Cancer Fighting Natural Foods – Nourishing nutritional foods to boost health and support healing.
We are what we eat. Though we may not give it much thought on a day-to-day basis, the foods we put into our bodies have a huge effect on our overall health. In recent years, more attention has been paid to nutrition as a means to help prevent illness, and in some cases to support healing. Though it might seem tempting to dismiss diets like gluten free, paleo, macrobiotic and raw as mere fads, they have provided physical relief and supported healing for many individuals. Every body is different, and it can take years of trial and error to find the foods that best suit you as an individual. In the case of a major illness like cancer, there is no silver bullet or magical cure that food can provide. However, a healthy diet is a vitally important part of any healing process. Certain foods have proven nutritional benefits that may help support healing in the fight against cancer.
In our lifetime, most of us will be touched by cancer in some way. Whether we experience it personally or alongside a loved one, this is a battle we are all vested in winning. Food can be looked at as one important part of a comprehensive plan to fight back against this disease. I have compiled this list of foods to share their healing benefits, with a focus on their historical medicinal use. Because each body is unique and every illness has its own challenges, a nutritional plan to support the healing process should be carefully planned in coordination with a physician.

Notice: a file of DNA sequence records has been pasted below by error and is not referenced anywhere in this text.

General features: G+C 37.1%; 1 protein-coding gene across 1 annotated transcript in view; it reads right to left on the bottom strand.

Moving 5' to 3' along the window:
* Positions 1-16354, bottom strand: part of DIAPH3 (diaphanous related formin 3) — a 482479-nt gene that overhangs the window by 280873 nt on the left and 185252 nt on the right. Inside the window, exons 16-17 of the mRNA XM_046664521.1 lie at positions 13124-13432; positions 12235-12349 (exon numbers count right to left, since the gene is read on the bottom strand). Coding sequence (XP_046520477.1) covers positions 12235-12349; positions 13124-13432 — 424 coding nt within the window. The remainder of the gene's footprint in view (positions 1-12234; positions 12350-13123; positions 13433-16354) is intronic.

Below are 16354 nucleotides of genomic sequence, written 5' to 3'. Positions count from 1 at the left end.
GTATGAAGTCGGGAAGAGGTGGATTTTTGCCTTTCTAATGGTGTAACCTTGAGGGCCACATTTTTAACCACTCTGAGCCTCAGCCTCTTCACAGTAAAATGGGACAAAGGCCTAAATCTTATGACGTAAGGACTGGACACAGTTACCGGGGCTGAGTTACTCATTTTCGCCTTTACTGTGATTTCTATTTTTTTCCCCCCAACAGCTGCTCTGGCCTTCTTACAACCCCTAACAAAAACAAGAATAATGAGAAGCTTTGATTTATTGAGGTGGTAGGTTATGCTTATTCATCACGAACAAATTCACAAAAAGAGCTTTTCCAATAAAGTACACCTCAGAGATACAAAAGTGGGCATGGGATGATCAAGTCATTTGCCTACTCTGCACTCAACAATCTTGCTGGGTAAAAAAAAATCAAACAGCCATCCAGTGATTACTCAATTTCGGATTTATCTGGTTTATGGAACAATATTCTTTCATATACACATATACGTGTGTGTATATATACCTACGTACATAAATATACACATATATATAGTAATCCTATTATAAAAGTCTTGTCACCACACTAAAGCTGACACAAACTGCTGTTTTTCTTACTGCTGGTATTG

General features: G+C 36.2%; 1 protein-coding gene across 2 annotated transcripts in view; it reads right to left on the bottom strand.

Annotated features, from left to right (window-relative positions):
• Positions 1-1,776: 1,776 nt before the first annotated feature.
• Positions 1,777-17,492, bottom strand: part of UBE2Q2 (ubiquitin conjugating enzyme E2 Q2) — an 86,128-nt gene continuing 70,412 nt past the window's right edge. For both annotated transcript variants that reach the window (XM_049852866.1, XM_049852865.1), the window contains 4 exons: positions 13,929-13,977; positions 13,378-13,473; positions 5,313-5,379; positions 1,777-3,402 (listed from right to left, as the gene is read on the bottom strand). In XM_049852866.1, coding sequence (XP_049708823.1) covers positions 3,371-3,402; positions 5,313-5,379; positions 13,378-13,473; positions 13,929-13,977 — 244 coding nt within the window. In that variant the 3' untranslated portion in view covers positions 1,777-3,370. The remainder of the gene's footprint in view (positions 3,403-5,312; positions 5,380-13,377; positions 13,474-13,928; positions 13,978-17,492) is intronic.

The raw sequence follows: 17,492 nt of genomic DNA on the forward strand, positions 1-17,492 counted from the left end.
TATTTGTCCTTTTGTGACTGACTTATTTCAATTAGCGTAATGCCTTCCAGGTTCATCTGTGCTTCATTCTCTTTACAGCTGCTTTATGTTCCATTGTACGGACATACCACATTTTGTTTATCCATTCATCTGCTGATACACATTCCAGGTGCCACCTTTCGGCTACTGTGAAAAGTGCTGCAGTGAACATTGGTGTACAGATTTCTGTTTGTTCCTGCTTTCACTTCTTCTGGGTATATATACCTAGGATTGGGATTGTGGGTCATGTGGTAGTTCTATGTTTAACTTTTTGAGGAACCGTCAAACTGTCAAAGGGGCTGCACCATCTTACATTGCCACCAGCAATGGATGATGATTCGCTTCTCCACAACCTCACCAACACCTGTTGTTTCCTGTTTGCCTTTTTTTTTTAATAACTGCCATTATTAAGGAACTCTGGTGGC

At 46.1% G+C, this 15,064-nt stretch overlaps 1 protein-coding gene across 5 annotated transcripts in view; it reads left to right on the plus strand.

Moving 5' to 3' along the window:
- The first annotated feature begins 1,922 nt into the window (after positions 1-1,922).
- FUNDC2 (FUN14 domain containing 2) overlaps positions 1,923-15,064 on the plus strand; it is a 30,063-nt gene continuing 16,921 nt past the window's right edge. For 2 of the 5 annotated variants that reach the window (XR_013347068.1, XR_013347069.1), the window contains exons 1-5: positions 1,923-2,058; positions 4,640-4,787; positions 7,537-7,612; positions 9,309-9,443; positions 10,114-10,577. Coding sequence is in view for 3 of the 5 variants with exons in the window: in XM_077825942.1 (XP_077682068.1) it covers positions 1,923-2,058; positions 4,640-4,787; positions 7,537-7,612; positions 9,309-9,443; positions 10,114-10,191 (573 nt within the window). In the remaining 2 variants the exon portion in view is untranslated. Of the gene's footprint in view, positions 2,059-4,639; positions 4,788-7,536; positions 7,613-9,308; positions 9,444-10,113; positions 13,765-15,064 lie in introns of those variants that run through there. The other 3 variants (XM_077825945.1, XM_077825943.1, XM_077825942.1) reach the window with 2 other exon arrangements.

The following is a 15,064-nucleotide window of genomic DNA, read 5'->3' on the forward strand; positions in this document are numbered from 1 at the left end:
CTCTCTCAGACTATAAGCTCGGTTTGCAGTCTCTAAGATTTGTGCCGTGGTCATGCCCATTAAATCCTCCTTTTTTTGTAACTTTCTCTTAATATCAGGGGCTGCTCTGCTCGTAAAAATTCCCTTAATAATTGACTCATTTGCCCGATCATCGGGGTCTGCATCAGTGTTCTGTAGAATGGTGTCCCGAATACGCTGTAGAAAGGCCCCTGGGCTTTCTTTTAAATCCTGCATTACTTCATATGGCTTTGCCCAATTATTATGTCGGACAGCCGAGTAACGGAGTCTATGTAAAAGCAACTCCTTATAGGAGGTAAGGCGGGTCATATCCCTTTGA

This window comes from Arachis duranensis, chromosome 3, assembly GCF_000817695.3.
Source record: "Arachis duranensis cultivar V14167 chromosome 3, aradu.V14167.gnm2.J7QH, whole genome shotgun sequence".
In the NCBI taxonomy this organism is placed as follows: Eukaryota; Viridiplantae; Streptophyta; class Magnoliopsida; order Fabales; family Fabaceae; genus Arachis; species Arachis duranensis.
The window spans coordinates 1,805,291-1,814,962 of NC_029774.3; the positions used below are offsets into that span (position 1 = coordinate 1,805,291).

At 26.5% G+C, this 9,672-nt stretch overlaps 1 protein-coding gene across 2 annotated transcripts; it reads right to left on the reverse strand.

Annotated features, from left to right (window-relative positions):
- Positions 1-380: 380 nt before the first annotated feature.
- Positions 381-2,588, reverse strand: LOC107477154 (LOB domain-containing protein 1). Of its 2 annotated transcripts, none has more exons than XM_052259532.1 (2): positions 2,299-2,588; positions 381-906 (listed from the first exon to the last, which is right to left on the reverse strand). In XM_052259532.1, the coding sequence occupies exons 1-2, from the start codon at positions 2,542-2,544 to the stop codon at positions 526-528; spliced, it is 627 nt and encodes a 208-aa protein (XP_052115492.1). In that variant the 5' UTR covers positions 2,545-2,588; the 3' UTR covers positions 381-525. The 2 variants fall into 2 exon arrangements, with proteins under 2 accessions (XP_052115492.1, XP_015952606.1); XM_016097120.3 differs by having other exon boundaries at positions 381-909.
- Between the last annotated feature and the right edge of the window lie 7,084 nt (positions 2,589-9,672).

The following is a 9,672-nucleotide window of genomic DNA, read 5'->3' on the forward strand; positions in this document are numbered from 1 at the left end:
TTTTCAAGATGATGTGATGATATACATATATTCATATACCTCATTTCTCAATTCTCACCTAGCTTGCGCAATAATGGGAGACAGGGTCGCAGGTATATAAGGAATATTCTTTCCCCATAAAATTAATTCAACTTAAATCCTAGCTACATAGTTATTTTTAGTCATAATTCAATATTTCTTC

Ancient Greek Olympic athletes ate raw garlic to boost their strength and stamina. Long seen as a curative remedy, garlic has been utilized as a natural medicine throughout history, for epidemics ranging from typhus to cholera to dysentery. It’s a great source of antioxidants and it also has anti-inflammatory properties. Studies have shown that eating garlic may help to lower risk of certain cancers; it has also been shown to lower blood pressure and cholesterol. Some substances found in garlic are believed to slow the growth of cancer cells, particularly in the lungs and breasts. A study in San Francisco determined that the risk of pancreatic cancer was significantly lower, around 54 percent, in folks who consumed garlic regularly as opposed to those who ate it occasionally. I’d say those odds are worth a bit of bad breath.